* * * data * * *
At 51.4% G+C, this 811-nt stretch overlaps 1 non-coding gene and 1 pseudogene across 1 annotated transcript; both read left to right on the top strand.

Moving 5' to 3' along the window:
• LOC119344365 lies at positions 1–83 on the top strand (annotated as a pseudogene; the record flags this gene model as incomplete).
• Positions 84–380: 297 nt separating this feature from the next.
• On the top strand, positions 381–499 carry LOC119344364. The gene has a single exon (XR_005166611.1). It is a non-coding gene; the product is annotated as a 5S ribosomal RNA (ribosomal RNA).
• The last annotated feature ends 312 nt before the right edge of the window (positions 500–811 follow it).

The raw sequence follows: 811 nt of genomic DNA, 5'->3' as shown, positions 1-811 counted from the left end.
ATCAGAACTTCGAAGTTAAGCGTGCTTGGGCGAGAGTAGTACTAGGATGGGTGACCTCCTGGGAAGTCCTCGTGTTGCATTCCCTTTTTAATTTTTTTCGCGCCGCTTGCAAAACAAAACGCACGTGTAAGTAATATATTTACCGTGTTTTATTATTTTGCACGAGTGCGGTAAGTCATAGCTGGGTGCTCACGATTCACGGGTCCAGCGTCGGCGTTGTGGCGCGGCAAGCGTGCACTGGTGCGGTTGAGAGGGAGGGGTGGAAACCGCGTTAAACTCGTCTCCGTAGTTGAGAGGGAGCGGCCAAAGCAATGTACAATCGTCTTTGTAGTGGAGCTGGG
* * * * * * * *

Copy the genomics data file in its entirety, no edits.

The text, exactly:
At 51.4% G+C, this 811-nt stretch overlaps 1 non-coding gene and 1 pseudogene across 1 annotated transcript; both read left to right on the top strand.

Moving 5' to 3' along the window:
• LOC119344365 lies at positions 1–83 on the top strand (annotated as a pseudogene; the record flags this gene model as incomplete).
• Positions 84–380: 297 nt separating this feature from the next.
• On the top strand, positions 381–499 carry LOC119344364. The gene has a single exon (XR_005166611.1). It is a non-coding gene; the product is annotated as a 5S ribosomal RNA (ribosomal RNA).
• The last annotated feature ends 312 nt before the right edge of the window (positions 500–811 follow it).

The raw sequence follows: 811 nt of genomic DNA, 5'->3' as shown, positions 1-811 counted from the left end.
ATCAGAACTTCGAAGTTAAGCGTGCTTGGGCGAGAGTAGTACTAGGATGGGTGACCTCCTGGGAAGTCCTCGTGTTGCATTCCCTTTTTAATTTTTTTCGCGCCGCTTGCAAAACAAAACGCACGTGTAAGTAATATATTTACCGTGTTTTATTATTTTGCACGAGTGCGGTAAGTCATAGCTGGGTGCTCACGATTCACGGGTCCAGCGTCGGCGTTGTGGCGCGGCAAGCGTGCACTGGTGCGGTTGAGAGGGAGGGGTGGAAACCGCGTTAAACTCGTCTCCGTAGTTGAGAGGGAGCGGCCAAAGCAATGTACAATCGTCTTTGTAGTGGAGCTGGG